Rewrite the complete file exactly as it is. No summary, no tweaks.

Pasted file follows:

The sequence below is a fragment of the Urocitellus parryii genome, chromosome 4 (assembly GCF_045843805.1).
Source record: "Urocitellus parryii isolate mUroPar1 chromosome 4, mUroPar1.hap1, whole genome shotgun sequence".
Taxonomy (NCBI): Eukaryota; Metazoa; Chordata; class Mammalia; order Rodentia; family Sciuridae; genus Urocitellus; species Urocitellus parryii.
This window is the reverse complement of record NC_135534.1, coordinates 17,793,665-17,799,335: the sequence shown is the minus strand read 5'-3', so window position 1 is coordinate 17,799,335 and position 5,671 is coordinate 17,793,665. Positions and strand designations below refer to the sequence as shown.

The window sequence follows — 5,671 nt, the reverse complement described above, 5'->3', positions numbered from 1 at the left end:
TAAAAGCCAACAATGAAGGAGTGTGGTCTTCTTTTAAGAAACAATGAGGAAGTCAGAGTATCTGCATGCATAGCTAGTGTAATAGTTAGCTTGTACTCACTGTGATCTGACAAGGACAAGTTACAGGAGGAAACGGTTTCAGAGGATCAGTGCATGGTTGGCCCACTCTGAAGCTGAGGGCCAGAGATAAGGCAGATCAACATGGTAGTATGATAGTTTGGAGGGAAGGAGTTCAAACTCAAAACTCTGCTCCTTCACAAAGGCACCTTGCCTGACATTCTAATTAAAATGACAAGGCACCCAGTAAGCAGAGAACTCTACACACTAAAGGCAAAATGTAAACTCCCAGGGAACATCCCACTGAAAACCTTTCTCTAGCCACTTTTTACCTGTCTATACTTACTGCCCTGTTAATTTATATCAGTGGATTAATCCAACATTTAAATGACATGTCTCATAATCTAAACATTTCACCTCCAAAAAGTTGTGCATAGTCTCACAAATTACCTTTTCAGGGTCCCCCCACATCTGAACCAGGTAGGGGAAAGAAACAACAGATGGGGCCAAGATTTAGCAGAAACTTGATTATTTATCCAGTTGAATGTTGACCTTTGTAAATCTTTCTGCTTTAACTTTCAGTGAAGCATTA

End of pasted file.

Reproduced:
The sequence below is a fragment of the Urocitellus parryii genome, chromosome 4 (assembly GCF_045843805.1).
Source record: "Urocitellus parryii isolate mUroPar1 chromosome 4, mUroPar1.hap1, whole genome shotgun sequence".
Taxonomy (NCBI): Eukaryota; Metazoa; Chordata; class Mammalia; order Rodentia; family Sciuridae; genus Urocitellus; species Urocitellus parryii.
This window is the reverse complement of record NC_135534.1, coordinates 17,793,665-17,799,335: the sequence shown is the minus strand read 5'-3', so window position 1 is coordinate 17,799,335 and position 5,671 is coordinate 17,793,665. Positions and strand designations below refer to the sequence as shown.

The window sequence follows — 5,671 nt, the reverse complement described above, 5'->3', positions numbered from 1 at the left end:
TAAAAGCCAACAATGAAGGAGTGTGGTCTTCTTTTAAGAAACAATGAGGAAGTCAGAGTATCTGCATGCATAGCTAGTGTAATAGTTAGCTTGTACTCACTGTGATCTGACAAGGACAAGTTACAGGAGGAAACGGTTTCAGAGGATCAGTGCATGGTTGGCCCACTCTGAAGCTGAGGGCCAGAGATAAGGCAGATCAACATGGTAGTATGATAGTTTGGAGGGAAGGAGTTCAAACTCAAAACTCTGCTCCTTCACAAAGGCACCTTGCCTGACATTCTAATTAAAATGACAAGGCACCCAGTAAGCAGAGAACTCTACACACTAAAGGCAAAATGTAAACTCCCAGGGAACATCCCACTGAAAACCTTTCTCTAGCCACTTTTTACCTGTCTATACTTACTGCCCTGTTAATTTATATCAGTGGATTAATCCAACATTTAAATGACATGTCTCATAATCTAAACATTTCACCTCCAAAAAGTTGTGCATAGTCTCACAAATTACCTTTTCAGGGTCCCCCCACATCTGAACCAGGTAGGGGAAAGAAACAACAGATGGGGCCAAGATTTAGCAGAAACTTGATTATTTATCCAGTTGAATGTTGACCTTTGTAAATCTTTCTGCTTTAACTTTCAGTGAAGCATTA